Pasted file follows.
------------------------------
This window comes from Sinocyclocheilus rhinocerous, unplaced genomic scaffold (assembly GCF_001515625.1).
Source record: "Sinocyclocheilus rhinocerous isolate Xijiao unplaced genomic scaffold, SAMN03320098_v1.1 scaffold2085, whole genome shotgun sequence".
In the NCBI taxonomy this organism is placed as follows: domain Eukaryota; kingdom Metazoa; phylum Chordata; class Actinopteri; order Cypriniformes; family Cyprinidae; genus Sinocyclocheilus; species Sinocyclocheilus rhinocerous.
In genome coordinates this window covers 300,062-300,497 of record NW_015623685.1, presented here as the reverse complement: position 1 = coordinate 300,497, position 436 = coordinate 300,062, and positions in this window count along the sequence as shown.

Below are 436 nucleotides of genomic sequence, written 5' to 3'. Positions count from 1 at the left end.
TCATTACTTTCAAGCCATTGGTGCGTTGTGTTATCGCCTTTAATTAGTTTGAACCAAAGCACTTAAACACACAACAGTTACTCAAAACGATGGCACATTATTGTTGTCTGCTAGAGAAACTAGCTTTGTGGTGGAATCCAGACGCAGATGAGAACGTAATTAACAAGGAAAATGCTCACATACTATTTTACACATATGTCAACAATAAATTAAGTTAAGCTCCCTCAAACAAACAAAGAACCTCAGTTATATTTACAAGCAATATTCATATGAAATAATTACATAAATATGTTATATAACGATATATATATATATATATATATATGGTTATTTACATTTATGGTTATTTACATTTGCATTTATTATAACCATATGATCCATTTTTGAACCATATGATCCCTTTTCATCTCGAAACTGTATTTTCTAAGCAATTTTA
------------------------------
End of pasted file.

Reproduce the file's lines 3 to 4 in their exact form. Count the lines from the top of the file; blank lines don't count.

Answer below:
In the NCBI taxonomy this organism is placed as follows: domain Eukaryota; kingdom Metazoa; phylum Chordata; class Actinopteri; order Cypriniformes; family Cyprinidae; genus Sinocyclocheilus; species Sinocyclocheilus rhinocerous.
In genome coordinates this window covers 300,062-300,497 of record NW_015623685.1, presented here as the reverse complement: position 1 = coordinate 300,497, position 436 = coordinate 300,062, and positions in this window count along the sequence as shown.